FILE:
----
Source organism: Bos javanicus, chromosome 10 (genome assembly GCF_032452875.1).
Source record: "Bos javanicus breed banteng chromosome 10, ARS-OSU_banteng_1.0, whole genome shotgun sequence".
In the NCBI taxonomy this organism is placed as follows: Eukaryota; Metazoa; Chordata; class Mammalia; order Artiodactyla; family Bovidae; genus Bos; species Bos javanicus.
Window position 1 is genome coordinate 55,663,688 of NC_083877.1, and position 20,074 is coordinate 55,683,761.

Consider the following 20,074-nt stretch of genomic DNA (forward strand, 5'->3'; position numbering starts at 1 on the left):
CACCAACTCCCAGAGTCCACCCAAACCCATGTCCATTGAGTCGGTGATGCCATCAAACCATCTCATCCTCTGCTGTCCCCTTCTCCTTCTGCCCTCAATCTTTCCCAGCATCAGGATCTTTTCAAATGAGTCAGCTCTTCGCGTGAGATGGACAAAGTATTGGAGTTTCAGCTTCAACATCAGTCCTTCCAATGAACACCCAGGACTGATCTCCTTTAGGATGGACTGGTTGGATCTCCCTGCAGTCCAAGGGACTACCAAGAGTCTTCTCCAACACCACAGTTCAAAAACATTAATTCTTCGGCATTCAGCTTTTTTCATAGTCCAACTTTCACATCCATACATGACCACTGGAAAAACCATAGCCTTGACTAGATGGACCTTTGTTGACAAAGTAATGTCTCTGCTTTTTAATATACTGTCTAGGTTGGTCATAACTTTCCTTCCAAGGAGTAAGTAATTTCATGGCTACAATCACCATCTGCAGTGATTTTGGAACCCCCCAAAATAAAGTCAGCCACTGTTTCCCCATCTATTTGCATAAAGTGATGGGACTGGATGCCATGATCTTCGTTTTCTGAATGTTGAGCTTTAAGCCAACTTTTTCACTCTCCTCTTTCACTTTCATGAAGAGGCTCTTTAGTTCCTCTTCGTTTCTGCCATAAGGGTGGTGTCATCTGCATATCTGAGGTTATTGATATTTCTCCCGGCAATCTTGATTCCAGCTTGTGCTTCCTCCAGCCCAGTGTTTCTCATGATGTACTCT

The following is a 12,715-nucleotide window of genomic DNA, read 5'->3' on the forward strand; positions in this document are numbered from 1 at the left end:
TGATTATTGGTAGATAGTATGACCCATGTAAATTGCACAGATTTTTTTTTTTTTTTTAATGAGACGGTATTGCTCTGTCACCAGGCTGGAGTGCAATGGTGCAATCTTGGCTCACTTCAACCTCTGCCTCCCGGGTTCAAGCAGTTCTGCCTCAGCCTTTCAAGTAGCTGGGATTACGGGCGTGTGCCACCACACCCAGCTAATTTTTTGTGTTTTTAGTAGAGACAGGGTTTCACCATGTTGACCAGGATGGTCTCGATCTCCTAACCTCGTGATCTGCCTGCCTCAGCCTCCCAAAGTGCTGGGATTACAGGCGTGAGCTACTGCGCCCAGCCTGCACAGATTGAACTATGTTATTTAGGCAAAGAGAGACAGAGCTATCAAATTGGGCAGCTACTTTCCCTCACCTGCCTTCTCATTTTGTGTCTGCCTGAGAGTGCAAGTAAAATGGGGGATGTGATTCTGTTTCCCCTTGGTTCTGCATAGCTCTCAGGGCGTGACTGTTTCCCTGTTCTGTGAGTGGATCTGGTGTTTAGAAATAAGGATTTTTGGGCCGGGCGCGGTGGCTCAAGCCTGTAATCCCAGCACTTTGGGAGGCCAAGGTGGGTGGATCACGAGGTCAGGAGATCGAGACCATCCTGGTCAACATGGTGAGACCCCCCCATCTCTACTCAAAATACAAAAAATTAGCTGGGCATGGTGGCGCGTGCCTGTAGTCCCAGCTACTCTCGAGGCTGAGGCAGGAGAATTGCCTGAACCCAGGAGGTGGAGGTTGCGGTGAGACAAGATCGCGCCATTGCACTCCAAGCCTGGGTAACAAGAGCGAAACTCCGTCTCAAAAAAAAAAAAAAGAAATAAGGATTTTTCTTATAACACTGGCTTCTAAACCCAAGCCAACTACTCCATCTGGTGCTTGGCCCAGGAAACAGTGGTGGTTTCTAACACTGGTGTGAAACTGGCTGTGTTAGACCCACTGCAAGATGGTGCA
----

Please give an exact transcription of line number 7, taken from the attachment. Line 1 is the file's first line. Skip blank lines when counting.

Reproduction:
The following is a 12,715-nucleotide window of genomic DNA, read 5'->3' on the forward strand; positions in this document are numbered from 1 at the left end: